15. Common Problems • Expressive language (formulation of understandable speech) • Use of incorrect tenses. Eg. “I go to the store yesterday” • Receptive language (ability to comprehend spoken, written or other symbol systems) • Directions that can be overwhelming. Eg. Get your red jacket from the closet and make sure to put on your scarf and mittens.” or as they get older, “Discuss the impact of urban society as a root cause for the civil war.” • Morphology – diff. understanding and using sections of words that have meaning • Phonology (combining and manipulating sound) eg. Says “bwush” instead of brush • Syntax (rules for combining words) eg. What he is doing?

  16. Common Problems Cont… • Semantics (combining words and sentences to convey meaning) often lose meaning if metaphor • Pragmatics (using language socially) – may be unresponsive to social interaction • Selective Mutism – child’s inability to speak in certain social settings • Not considered communication disorder, rather a psychiatric disorder • Student may speak with family and/or select individuals at school • Usually due to severe anxiety, unable to speak in a variety of settings • May communicate through gestures or body language • Otherwise developmentally normal

  17. CAP = Central auditory processing • Characterized by the inability to recognize as meaningful acoustic signals sent to auditory areas of the brain • Different than “tuning out”, which uses both ears to fuse information • CAP demonstrators may lose or mix up messages, or fail to integrate the information coming in via both ears What is CAP?

  18. CAP Cont… • Students with CAP disorders generally exhibit the following types of behaviours: • Inconsistent response to oral speech • Better response to oral speech in quiet environments than in noisy environments • Poor response to speech in environments that distort speech (e.g. gym) • Better response to speech when the speaker is close • Frequent communication checks such as “what?” or “huh”? These behaviours may be exhibited when associated with other types of difficulties. It is due to these inconsistencies that the notion of CAP has not yet been fully accepted across the broad area of special education.

  19. Coupling Speech and Language disorders with popular media

  20. Case Study: Ben Ben is a 12 year old school boy who was referred to an audiologist by his school for a complete educational hearing assessment. The school's main concerns were Ben’s significant delay in reading and spelling, as well as difficulty understanding new concepts. Ben also frequently demonstrated disruptive behaviour in the classroom. His teacher believed this was due to frustration with complex tasks. Audiologicalassessment revealed that Ben’s hearing was within normal limits. During assessment, the audiologist observed that Ben consistently demonstrated slowed responses to stimuli and had difficulty understanding instructions, especially those which were long and more complex. Ben demonstrated more success on non-oral language tasks. A Central Auditory Processing assessment was conducted and results indicated that Ben’s difficulties could be attributed to (C)APD.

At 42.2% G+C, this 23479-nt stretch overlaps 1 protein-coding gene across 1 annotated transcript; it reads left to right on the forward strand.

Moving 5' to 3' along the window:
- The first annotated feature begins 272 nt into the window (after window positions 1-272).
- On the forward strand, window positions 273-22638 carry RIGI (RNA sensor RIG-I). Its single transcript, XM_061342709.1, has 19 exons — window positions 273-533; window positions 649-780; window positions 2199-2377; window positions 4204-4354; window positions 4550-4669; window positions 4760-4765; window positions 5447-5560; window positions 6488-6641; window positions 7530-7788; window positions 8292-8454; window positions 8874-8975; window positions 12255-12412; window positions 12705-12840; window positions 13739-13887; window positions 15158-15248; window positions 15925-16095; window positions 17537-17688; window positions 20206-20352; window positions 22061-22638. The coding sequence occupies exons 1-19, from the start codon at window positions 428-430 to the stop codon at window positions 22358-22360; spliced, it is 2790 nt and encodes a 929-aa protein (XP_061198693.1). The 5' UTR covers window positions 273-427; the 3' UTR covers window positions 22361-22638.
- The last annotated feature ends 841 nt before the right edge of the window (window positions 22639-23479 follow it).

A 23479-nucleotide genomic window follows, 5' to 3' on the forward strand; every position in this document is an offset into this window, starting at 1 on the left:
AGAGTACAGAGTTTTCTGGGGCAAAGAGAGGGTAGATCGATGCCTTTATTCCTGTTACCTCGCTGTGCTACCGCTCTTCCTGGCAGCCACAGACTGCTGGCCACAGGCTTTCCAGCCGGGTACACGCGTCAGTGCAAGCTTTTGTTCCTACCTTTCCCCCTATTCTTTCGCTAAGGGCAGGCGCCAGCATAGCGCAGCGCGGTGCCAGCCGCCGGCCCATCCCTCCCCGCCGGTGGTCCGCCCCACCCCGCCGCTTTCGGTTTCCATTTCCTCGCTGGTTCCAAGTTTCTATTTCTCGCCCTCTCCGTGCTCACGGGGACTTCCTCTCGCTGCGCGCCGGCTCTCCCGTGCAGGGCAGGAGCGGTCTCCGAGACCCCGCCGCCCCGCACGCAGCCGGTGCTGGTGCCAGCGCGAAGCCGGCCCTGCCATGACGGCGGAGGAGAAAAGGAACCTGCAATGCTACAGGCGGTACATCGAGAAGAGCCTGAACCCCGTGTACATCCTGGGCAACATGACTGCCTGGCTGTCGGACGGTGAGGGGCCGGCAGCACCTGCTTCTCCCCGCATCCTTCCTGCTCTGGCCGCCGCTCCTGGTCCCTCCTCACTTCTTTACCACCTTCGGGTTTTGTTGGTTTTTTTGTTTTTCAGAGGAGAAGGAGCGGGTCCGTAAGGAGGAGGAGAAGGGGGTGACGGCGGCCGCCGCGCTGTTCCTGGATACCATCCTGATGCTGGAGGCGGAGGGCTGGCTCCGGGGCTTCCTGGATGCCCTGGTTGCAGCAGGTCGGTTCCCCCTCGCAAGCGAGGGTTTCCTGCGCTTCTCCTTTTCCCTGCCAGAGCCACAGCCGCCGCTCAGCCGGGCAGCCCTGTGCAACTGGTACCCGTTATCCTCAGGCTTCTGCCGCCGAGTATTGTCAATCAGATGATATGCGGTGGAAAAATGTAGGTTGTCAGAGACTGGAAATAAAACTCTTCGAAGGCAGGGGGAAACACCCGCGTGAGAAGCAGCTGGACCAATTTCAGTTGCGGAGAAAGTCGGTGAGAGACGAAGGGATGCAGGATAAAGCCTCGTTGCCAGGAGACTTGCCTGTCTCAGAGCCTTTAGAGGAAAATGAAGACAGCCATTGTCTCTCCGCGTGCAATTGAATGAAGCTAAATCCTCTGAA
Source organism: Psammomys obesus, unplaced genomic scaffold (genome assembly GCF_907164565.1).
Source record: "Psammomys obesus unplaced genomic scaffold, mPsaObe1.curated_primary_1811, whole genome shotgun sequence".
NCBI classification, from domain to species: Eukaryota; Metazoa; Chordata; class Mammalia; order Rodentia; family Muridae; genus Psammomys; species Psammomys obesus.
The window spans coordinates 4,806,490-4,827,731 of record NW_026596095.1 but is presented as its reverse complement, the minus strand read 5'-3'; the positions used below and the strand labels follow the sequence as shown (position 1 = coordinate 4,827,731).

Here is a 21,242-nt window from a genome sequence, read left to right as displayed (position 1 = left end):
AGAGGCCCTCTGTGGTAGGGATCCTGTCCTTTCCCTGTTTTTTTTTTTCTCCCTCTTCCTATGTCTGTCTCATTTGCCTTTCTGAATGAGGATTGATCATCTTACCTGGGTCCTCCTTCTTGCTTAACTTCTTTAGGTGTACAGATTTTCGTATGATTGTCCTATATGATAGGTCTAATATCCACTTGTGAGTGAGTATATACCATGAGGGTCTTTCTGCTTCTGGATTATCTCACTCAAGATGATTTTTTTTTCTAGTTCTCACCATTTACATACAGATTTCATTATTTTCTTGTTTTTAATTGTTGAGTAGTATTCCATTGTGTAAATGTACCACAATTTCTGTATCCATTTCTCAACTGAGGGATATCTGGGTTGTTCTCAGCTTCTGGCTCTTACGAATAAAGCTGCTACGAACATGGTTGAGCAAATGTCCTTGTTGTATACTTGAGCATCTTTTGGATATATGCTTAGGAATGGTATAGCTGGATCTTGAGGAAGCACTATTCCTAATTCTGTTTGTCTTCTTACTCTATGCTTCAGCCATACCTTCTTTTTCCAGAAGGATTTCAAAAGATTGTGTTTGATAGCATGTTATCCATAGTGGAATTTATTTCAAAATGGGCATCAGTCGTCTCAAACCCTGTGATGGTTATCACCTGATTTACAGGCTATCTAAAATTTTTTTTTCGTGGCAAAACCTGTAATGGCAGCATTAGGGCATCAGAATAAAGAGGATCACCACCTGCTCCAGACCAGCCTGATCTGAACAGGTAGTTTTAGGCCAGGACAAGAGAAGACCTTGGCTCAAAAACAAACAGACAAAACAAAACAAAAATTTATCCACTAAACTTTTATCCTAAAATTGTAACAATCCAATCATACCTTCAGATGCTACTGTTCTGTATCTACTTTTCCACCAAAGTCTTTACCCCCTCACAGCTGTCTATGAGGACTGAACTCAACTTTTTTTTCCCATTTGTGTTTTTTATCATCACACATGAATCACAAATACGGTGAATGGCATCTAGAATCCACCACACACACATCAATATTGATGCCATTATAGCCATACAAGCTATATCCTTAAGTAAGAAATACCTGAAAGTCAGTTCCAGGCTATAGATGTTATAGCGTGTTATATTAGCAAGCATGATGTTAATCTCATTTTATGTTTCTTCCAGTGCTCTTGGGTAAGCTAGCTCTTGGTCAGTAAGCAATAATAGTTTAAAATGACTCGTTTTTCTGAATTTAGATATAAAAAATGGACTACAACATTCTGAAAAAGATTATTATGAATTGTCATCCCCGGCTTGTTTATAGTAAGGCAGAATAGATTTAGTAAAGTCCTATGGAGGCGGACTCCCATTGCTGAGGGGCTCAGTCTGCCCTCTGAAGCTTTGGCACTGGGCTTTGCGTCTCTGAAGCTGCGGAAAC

21. Getting Help • To assist those students with speech and language difficulties within the classroom, many school boards either employ or retain the services of speech and language specialties. •  The availability of these professionals to provide direct intervention on an ongoing basis varies from board to board • “Often, there are just too many students requiring support”  Is this the reality? • Where more extensive assistance is requires, but is unavailable at the school board level, specialists may refer cases to support services outside the jurisdiction or private support.

  22. Role of the educator • It is the responsibility of the classroom teacher to collaborate with the educational human resources at their school in order to develop program ideas for their students with special speech and language needs. • It is imperative for an educator to make a commitment to the whole child; offering consistent support and compassion, while providing appropriate opportunities for improvement and growth. • Normally, in the area of speech and language disabilities, a great deal of expert help is available, which is a service to the child, the classroom teacher and the class community alike.

  23. Strategies for the Classroom

  24. www.aacintervention.com • International Society for augmentative and alternative communication offers tips and tricks, products, activity ideas, conference and program information as well as teacher resources for those who teach students with special needs. • Using different communication devices, allows students to focus on literacy, language and speech in their every day classroom setting. • www.closingthegap.com • www.oacrs.com • Ontario Association of speech language pathologists and audiologists, offers information on hearing disorders, resources links as well as practitioners that are available in an area. Information on specific disabilities ( Autism, stroke, stuttering, ABI) • www.osla.on.ca Helpful Links